Back in the spring of 2002, Nico and Albert started training boxers at Sea Mar. The pair already did some informal training at Nico's house, but it made more sense to take fighters to Sea Mar, which had an Olympic-level ring for sparring. Even though Juan tended to rub them the wrong way, it seemed like a good deal.

Sea Mar's ring was a big asset for the small gym. Juan rented it out to raise money for the team. But the taking down and setting up process was a hated chore among the volunteer staff.

One afternoon later that year, Juan called Nico to get some help moving the ring to the South Park Community Center. Nico begged off; he had babysitting duty for his grandchildren. Juan gave him a hard time. "He told me I didn't care about the kids," says Nico, who is a full-bellied 50 and has one flash of gray on the right side of his head. Later, when Nico went down to the gym to pick up Albert, Juan asked him to leave his keys.

"So that's how it started," Nico says. "Over a stupid ring."

Nico never returned to Sea Mar. Albert left as well and soon kids started showing up at the little house on Rose Street. They registered their gym with USA Boxing and started scraping together equipment. Over the next three years, Nico and Albert spent $10,000 of their own money on bags, gloves, and gas for hauling around boxers. Sea Mar, meanwhile, won a $19,000 grant from the city.

A few months ago, the rivalry between the South Park gyms ratcheted up a notch. Juan sent e-mails to several adults involved with amateur boxing in Washington State—coaches, parents, organizers—directing them to a small item in the Des Moines, Washington, newspaper. Federal agents had arrested Albert Barrientes Jr. for weapons and drug possession. Juan spread the word that Albert Sr., also a former felon, had allowed his son to train boxers at the Rose Street gym.

Albert Sr. has two felonies on his record: the 1987 assault and, from 2002, a gun charge he caught because police going after his son found a gun on his property. Albert Sr. says police pinned him with the weapons charge because they couldn't tie it to his son. Friends believe he took the rap to save Al Jr. Albert Sr. received a 10-month sentence in King County detention.

But Juan got one thing wrong: Al Jr. never trained at World Title. Albert's second son, Joe, started training at the gym last year.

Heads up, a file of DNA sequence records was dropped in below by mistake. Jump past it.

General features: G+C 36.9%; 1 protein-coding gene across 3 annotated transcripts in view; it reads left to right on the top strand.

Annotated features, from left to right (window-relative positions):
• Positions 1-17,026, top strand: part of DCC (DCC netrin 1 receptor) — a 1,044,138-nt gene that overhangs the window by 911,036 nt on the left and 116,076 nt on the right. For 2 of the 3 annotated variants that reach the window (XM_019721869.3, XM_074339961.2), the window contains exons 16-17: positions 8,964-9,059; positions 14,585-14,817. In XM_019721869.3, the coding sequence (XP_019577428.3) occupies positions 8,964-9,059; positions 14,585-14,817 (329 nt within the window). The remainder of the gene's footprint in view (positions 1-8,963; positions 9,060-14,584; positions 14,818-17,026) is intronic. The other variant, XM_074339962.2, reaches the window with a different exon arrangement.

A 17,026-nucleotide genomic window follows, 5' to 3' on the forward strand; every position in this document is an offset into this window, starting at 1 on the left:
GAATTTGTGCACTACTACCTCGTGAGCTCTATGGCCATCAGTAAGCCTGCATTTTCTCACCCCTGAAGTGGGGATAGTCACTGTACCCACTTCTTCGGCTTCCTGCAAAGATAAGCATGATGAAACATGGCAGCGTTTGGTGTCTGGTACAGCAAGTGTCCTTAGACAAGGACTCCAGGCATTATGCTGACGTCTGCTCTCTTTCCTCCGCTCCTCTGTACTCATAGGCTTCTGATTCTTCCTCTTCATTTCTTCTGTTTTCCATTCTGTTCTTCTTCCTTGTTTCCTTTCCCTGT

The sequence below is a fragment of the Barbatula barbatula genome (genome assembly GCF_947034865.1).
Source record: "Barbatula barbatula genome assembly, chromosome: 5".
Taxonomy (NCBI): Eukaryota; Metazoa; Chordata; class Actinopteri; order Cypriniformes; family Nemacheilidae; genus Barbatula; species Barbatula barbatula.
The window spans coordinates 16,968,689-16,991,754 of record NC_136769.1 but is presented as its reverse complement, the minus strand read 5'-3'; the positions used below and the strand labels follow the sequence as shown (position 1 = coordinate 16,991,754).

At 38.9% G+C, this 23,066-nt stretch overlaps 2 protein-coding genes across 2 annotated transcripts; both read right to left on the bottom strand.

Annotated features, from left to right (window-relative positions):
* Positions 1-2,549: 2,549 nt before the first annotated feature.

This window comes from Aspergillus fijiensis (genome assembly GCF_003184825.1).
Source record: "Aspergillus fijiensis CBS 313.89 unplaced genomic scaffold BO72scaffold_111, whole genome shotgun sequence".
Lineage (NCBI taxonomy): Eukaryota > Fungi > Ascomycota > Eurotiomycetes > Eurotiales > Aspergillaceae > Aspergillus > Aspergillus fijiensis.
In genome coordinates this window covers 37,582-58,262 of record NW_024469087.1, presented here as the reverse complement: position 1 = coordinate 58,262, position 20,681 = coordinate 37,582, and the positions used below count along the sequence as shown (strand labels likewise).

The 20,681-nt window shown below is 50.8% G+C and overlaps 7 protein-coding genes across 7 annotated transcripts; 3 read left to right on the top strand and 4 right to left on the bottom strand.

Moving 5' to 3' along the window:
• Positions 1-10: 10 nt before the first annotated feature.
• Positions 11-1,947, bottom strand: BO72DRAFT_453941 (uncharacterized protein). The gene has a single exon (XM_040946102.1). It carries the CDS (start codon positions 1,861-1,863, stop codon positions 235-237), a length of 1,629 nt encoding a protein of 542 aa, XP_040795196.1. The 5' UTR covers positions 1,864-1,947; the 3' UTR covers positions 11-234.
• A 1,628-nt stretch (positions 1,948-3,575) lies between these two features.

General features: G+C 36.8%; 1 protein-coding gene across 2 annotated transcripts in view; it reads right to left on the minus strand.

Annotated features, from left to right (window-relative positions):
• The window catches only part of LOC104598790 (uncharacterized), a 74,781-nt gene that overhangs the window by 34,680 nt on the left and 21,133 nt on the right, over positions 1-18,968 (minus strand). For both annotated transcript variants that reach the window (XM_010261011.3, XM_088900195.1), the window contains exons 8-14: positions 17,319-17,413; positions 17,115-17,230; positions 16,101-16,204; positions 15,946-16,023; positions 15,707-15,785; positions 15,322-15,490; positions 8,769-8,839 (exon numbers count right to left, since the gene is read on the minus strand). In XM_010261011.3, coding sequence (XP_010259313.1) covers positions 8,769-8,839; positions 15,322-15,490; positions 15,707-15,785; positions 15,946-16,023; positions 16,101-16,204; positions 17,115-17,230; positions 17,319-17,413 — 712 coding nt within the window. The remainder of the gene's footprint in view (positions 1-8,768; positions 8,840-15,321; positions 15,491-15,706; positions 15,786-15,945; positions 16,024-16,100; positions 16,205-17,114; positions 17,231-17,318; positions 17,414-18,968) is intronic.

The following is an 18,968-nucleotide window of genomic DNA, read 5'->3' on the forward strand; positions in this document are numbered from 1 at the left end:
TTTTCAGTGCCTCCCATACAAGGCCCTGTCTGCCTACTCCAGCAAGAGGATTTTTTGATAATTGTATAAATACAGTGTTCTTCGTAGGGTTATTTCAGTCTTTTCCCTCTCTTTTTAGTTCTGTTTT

Juan denies having sent out the e-mail—even though several sources confirm that he did. He casts his problems with Albert's record as "concerns, not complaints."

"My opinion was, if we wanna be role models to kids, we gotta do criminal-background checks," he says. "We gotta have some kind of standards."

Albert and Nico both submit to yearly background and drug tests to renew their licenses with USA Boxing. Besides, both say they're too busy with the kids to get into trouble of their own.

"I've been in this business too long to listen to people like Juan," says Albert, 59—still imposing with slicked-back hair, a Fu Manchu mustache, and cheerful eyes behind bifocal glasses. "I'm a threat to him, that's why he's trying to get me out of the way. But he ain't getting me out. I've been here for too long."

When I mention the Barrientes family's legal troubles to Dana Chapman, who runs the Seattle Police Athletic League, she lets out an anguished sigh. "You don't have to tell me about it," she says. "I've heard it for months." Dana says she told Juan to solve his own problems when he called to complain about Albert. She gets along well with Nico and Albert, who also train boxers at a PAL gym in White Center—always under police supervision.

The rivalry—between two men who both seem dedicated to helping the kids—she just doesn't get it. "They both get hot under the collar," she says. "But I don't wanna hear about it."

Nico and Albert level another charge against Sea Mar: Juan Garcia has tried to steal their boxers.

In early October 2006, Juan and Jonathan Maslan, an AmeriCorps volunteer, cruised over to Denny Middle School in a white van from Sea Mar. A Seattle school police officer named Adrian Diaz met them in the office and handed over two of the latest troublemakers, Christian and Esequiel. Juan loaded everyone back into the van and drove to McDonald's, making his pitch over hamburgers and fries. There are rules at Sea Mar, he told the boys. They would have to meet with a tutor and sign a contract promising to stay out of trouble. But he offered incentives—trips to Sonics games and out-of-state tournaments. As well as two glinting necklaces strung with little silver boxing gloves; theirs to keep if they joined the gym at Sea Mar.

Esequiel considered the gift, then handed it back. He didn't need a gym, he said. He trains at World Title—and Juan knew it.

Albert says Juan was trying to steal his best fighters. Esequiel, a 2006 Golden Gloves champ, is a local boxing star. "Puppy's the main event," Nico says.

Juan knew the two boys already trained with Albert and Nico. But he says he went after the two young fighters because he thought he could help them in a way World Title could not.

"We have more expectations," Juan says. "We take an interest in them and what they're doing. I believe we just have a more structured program."

The Sea Mar boxing club is housed in a long, low building behind a residential drug-treatment center south of the strip of Mexican restaurants and divey bars on 14th Avenue South. In a cluttered office in the back, Juan keeps the contracts every boxer must sign promising to behave and get passing grades. The grammar is far from perfect, but the message is clear.